My relationship with kashrut is still ambivalent. I married a man from Wisconsin, who would no sooner be a vegetarian than a Minnesota Vikings fan. Oreos continued to play a role in my life. In 1999, I took a job at a new TV network located at the just-gentrifying western edge of Manhattan, in an industrial building that once housed the National Biscuit Company. Yes, I worked in the original Oreo factory. In a referential bit of hipster architecture, the iron base of one of the original ovens remained embedded in the floor 10 feet from my desk.

Today my husband and I still have only one set of dishes, but I insist on buying only kosher meat. I follow my own inconsistent, semi-random rules. When Josie was not quite 3, she attended a wedding in Utica where she tasted her first pork breakfast sausage in the hotel restaurant. Over two days she ate 13 of them. I felt strangely sad but didn’t try to stop her. Maxine, on the other hand, has my palate; she doesn’t like meat at all and is essentially a vegetarian. We all love Oreos.

Which are under fire again. They’re a symbol of everything that’s wrong with the current American food system. The company’s marketing of 100-calorie packs (each containing a small handful of communion-wafer-like “thin crisps”) isn’t fooling anybody. Today’s upper-middle-class Jewish kids, if they get cookies at all, get Late July brand organic vanilla bean cookies (“sustainably harvested from a beautiful orchid”) or Newman-O’s (made with “organic cacao that comes from small farmers in the Talamanca region”). How’s a Jewish mother to decide? Newman-O’s uses certified “slavery-free” cooperatives, but Late July makes a version with “white chocolate between Endangered Animal Vanilla Cookies,” which makes it sound like they’re made of actual Sumatran rhinos. Orthorexia is the new kashrut. The attention our people once lavished on fins and scales, vein-removal, and proper bloodletting is now dedicated to finding boxes that say “antioxidant” on them. Today’s trayf is anything stuffed full of chemicals and polyunsaturated fats.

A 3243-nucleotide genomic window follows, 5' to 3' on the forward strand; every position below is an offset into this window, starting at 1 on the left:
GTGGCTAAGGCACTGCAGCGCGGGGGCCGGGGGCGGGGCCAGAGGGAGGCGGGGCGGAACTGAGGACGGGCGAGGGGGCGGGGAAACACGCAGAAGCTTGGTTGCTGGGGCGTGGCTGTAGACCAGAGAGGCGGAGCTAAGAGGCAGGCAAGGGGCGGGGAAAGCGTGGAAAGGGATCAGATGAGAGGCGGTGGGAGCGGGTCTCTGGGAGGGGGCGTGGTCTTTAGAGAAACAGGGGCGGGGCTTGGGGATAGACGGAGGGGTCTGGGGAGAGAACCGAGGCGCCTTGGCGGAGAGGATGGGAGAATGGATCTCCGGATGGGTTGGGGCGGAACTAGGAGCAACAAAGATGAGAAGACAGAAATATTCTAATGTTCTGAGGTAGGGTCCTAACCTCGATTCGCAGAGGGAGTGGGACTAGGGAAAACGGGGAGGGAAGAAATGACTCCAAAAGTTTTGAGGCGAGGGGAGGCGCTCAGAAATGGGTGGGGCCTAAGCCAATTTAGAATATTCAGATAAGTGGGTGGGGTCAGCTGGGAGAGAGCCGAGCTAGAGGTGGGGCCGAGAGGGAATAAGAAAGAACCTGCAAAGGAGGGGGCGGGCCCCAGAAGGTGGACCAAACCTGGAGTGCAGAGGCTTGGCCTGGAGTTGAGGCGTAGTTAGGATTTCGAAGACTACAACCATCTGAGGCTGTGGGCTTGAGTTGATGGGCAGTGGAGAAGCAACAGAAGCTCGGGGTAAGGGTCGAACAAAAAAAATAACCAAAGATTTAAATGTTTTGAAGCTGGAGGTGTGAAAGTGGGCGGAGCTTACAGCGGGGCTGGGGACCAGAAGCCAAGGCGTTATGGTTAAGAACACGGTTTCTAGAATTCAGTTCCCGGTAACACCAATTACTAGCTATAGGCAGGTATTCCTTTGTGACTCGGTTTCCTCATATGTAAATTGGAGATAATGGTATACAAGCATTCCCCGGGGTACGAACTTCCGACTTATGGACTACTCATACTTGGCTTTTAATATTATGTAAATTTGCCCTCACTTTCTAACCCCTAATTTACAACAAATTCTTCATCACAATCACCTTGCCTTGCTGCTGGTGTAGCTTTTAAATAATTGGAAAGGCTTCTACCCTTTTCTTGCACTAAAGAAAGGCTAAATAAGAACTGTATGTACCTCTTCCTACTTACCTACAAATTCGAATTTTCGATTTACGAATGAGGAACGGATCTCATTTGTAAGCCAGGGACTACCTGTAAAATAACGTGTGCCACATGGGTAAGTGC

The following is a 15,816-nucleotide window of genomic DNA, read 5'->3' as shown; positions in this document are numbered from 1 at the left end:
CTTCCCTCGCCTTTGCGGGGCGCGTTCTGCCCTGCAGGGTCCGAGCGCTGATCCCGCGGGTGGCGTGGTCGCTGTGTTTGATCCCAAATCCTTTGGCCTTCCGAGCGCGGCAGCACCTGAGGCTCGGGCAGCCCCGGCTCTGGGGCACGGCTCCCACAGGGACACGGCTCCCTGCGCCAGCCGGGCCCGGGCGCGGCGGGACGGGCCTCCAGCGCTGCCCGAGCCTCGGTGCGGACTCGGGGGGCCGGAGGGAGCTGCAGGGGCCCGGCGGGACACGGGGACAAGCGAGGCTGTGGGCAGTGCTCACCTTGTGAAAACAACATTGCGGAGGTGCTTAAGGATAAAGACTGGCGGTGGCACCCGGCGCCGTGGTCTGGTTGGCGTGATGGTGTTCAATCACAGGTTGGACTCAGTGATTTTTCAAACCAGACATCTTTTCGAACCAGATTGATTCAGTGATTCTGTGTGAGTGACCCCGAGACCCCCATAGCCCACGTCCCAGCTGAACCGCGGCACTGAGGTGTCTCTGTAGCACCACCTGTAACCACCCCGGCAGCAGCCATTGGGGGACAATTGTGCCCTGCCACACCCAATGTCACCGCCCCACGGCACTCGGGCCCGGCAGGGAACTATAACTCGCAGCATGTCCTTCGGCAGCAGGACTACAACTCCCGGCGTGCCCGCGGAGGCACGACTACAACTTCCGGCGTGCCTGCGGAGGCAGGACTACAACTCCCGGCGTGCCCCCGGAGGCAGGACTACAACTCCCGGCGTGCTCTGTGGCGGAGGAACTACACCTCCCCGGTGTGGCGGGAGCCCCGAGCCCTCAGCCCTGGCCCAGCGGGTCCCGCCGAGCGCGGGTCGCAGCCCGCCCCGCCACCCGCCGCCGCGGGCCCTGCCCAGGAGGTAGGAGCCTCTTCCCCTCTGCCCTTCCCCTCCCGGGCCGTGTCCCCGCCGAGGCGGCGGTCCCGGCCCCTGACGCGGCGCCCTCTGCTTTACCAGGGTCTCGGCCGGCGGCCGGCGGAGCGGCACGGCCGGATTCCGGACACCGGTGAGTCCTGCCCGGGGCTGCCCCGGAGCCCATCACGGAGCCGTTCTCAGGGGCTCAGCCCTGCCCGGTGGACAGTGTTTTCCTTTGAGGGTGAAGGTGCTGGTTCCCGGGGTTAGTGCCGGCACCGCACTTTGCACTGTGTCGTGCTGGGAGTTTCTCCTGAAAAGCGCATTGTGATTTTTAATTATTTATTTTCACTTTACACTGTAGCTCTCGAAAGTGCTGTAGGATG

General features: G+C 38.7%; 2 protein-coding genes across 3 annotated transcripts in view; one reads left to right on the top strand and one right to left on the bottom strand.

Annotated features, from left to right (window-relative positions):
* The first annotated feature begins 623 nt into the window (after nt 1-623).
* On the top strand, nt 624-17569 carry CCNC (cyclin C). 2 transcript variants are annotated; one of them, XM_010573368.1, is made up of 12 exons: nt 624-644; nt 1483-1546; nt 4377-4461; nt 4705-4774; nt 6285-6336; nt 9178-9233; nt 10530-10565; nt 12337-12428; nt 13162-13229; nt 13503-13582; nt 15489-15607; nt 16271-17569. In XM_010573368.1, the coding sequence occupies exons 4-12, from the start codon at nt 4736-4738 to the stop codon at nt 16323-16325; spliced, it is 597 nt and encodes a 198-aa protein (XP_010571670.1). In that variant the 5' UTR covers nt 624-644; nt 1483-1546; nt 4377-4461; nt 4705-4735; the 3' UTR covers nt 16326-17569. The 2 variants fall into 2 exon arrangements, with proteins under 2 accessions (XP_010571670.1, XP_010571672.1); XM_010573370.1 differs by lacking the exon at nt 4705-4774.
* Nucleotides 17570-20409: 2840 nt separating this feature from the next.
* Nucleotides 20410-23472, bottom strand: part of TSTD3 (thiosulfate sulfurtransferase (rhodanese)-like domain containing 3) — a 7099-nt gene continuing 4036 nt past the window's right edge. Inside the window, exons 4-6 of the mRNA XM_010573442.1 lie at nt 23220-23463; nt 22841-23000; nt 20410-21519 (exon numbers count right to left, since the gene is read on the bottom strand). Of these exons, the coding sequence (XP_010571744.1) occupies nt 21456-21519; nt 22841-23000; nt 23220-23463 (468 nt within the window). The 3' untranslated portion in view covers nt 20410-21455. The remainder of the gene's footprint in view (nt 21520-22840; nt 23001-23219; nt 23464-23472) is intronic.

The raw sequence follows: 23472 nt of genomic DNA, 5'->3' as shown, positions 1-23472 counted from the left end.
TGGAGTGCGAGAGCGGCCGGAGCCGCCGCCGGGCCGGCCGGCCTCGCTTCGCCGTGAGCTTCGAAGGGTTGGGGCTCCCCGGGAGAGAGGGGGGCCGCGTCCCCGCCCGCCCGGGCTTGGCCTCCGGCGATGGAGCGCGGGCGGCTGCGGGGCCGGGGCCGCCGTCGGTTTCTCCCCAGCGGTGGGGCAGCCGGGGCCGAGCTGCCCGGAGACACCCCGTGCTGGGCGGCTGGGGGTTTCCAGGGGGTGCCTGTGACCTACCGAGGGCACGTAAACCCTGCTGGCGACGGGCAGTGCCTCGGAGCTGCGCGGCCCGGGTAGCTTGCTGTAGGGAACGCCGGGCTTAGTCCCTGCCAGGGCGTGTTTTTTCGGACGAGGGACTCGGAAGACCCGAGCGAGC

Apparently Jewish Oreo ambivalence comes in stages. First there’s the ambivalence about being denied the cookie. Then there’s the ambivalence of being allowed to eat the cookie. (As Rabbi Joshua Hammerman pointed out on his blog, assimilation is a double-edged sword. “I know that in some perverse manner my Oreo envy kept me safely at the outer edges of middle America, shielding me from total absorption into the vanilla masses. … Oreo denial was, for me, a direct extension of Egyptian slavery—it made me uncomfortable enough to feel different and different enough to feel proud.”) Now there’s the ambivalence of not wanting to buy into the trend of demonizing foodstuffs, thus feeling ambivalent about feeling ambivalent about the cookie. Sometimes you yearn for the taste of your childhood; sometimes you don’t.

Marjorie Ingall is a columnist for Tablet Magazine, and author of Mamaleh Knows Best: What Jewish Mothers Do to Raise Successful, Creative, Empathetic, Independent Children.

Marjorie Ingall is a former columnist for Tablet, the author of Mamaleh Knows Best, and a frequent contributor to the New York Times Book Review.